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The Interrupted Studies of Lt. Arthur Markell

By Austin Williams, 5th Virginia Co. A

History, including that of the Civil War, has a tendency to focus on the extremes of human behavior. Battle histories are filled with accounts of heroes leading the charge and cowards shirking in the rear. Often lost, however, are the stories of those who just wanted to get by, survive the war, and return to their life as it once was.

Entry for Lt. Markell on the Muster Roll of 5th Virginia, Co. A

When war came to Virginia in early 1861, nineteen-year-old Arthur Senseny Markell left behind his studies at Roanoke College in Salem, Virginia and returned to his home in Winchester. There, on April 18, he enlisted in a local militia unit, the Marion Rifles. Within days Markell and his company marched to Harper’s Ferry, where they were enrolled for active service and soon became Company A of the Fifth Virginia Infantry. Markell, finding himself elected a First Lieutenant, moved east in July with his regiment to Manassas, where they won immortal fame standing like a stone wall.1

Markell’s military career, however, was to be short-lived. He was placed under arrest near the end of 1861 and cashiered by a court martial on January 29, 1862, although his service record does not detail the charges against him. He had been granted a sick furlough and was absent from the regiment as of late October, so it is possible he overstayed his furlough.2

Expelled from military service, Markell spent the next month in Winchester in disgrace while his former comrades camped nearby. On March 5, 1862, he fled north to Charlestown where he presented himself as a deserter to the Union forces under General Banks. Markell was sent to the Old Capitol Prison in Washington, DC, where he freely provided all the information he had on the state of Confederate forces in the Shenandoah Valley. On or around March 21, he swore an oath of allegiance to the United States and was released from custody.3

Markell made his way further north, stopping for a time in Baltimore before making his way to Pennsylvania. There, he enrolled at a small college, seeking to complete his education. The school was a Lutheran institution like his former Roanoke College, making it a natural choice for Markell to complete his interrupted studies. Markell settled down once again to the quiet life of a student, confident that he could pass the rest of the war in safety in the sleepy college town of Gettysburg.4

Markell’s academic pursuits were again interrupted in June 1863 as Confederate forces marched north into Maryland. Classes at Gettysburg College were cancelled on June 17 and all but nineteen of the students left to join militia groups or return to their homes. With nowhere else to go, Markell remained at the school, likely hoping that the Confederate army would pass him by. On June 26, as General Jubal Early’s gray-clad column approached Gettysburg, several Gettysburg citizens acquitted with Markell urged him to flee lest he be seized by the Confederates as a deserter and executed.5

Markell’s Letter to General Schenck

He fled south towards Emmitsburg but as soon overtaken by a Union lieutenant. Suspicious of this Virginian’s dubious story claiming to be a local student who just happened to be in the path of the rebel invasion, the lieutenant arrested Markell and marched him to the rear under guard. The hapless Markell soon found himself back in Baltimore, where he was imprisoned at Fort McHenry. Once there, he tried desperately to explain his situation to military authorities, protesting that he had remained within Union lines since his desertion and had done nothing to break his oath of loyalty to the United States.6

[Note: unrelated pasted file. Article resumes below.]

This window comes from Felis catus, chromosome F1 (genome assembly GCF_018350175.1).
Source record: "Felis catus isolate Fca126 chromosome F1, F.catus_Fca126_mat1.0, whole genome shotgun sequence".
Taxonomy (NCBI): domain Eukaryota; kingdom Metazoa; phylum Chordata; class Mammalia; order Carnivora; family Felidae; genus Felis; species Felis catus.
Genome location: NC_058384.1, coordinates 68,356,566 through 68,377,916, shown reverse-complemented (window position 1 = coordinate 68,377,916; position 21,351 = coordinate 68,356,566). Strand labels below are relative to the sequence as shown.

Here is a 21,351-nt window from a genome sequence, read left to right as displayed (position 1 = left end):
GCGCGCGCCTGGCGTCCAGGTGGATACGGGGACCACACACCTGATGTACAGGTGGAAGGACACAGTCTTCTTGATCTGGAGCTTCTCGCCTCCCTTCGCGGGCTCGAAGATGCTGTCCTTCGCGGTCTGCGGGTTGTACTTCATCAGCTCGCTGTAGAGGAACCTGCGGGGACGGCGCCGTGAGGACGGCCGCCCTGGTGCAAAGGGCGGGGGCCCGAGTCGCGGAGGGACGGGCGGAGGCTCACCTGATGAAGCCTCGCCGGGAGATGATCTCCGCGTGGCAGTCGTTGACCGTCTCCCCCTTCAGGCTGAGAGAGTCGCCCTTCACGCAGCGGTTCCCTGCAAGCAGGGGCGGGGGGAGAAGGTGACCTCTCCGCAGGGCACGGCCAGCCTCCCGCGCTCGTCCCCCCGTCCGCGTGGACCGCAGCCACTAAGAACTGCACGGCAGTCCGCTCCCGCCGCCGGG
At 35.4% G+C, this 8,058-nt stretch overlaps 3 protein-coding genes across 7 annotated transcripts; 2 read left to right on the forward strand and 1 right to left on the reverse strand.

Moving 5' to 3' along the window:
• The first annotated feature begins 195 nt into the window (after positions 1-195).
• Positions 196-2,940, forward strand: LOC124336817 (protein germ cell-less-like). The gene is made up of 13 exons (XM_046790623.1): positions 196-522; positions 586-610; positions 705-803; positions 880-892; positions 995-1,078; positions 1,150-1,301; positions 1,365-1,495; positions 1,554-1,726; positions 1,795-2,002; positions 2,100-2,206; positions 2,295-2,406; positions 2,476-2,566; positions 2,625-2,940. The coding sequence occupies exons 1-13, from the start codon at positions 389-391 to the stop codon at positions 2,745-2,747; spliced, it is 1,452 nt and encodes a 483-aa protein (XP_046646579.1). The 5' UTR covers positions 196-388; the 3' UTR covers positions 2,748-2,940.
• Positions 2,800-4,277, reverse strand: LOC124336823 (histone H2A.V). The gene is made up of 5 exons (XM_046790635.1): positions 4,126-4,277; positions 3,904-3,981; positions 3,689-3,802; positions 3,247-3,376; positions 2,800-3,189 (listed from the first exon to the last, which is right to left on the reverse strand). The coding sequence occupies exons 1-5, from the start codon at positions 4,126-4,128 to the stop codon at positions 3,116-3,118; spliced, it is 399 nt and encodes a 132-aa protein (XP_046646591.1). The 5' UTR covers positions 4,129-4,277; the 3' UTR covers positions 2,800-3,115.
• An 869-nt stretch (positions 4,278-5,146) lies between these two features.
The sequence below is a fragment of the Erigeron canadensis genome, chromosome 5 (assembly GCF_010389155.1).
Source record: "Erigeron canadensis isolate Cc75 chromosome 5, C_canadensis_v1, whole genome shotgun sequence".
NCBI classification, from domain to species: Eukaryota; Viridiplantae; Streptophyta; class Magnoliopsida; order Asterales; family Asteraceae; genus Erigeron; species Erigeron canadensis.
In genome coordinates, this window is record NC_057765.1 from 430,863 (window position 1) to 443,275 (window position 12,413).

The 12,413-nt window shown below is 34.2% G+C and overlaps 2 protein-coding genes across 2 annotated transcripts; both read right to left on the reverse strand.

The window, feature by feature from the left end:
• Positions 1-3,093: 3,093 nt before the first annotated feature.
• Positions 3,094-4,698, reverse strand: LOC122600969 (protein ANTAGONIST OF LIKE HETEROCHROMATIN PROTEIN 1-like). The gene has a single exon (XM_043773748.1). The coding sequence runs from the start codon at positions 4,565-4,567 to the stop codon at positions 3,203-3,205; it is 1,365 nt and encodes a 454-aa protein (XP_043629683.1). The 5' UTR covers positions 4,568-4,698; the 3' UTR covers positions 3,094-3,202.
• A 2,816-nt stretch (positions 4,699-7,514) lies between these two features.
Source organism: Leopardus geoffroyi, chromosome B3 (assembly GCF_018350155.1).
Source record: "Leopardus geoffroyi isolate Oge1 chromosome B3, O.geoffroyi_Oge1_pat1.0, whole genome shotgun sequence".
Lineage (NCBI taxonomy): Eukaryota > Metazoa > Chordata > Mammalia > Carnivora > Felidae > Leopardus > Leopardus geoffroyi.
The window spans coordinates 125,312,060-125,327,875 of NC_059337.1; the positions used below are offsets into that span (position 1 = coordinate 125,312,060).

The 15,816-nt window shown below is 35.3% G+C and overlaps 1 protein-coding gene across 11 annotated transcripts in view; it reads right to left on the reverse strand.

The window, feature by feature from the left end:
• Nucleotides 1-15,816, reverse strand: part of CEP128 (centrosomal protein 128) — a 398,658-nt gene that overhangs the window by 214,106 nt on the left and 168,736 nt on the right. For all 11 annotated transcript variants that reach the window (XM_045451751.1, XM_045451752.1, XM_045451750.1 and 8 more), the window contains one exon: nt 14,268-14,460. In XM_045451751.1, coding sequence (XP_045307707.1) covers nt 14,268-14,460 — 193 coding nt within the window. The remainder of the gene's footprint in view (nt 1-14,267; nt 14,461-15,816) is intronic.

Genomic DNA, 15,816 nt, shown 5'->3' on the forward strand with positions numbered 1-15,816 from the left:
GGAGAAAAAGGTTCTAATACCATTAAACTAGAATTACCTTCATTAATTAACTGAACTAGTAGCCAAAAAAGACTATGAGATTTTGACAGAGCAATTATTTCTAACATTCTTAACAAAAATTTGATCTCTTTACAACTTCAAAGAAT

The luckless former lieutenant, however, had a problem. His interrogators asked him to produce a copy of his signed oath of allegiance from the previous year. Unfortunately for Markell, however, he had never received a copy of his oath and was unable to prove his questionable story. In desperation he wrote a letter to General Robert Schenck, the Union Commander of the Middle Military District, to explain his situation and to request his release. Having learned of Markell’s plight, several prominent Gettysburg citizens drafted their own letter to General Schenck, vouching for the former student’s loyalty and calling for his release from prison. The letters ultimately proved effective, as Markell was permitted to sign another oath of allegiance and was released in early August.7

Markell never returned to Gettysburg College. He died on July 11, 1912, at Parish Farm in Frederick County, Maryland.8


  1. Complied Service Records of Arthur S. Markell – Fifth Infantry, Compiled Service Records of Confederate Soldiers Who Served in Organizations From the State of Virginia, Record Group 109; National Archives, Washington, D.C.
  2. Complied Service Records of Arthur S. Markell.
  3. Complied Service Records of Arthur S. Markell.
  4. Rudy, John. “Confederates in the Dorm: Hidden In Plain Sight,” March 8, 2012. https://www.civilwarconnect.com/2012/03/confederates-in-dorm-hidden-in-plain.html.
  5. Rudy, “Confederates in the Dorm.”
  6. Complied Service Records of Arthur S. Markell.
  7. Complied Service Records of Arthur S. Markell; Rudy, “Confederates in the Dorm.”
  8. Rudy, “Confederates in the Dorm.”

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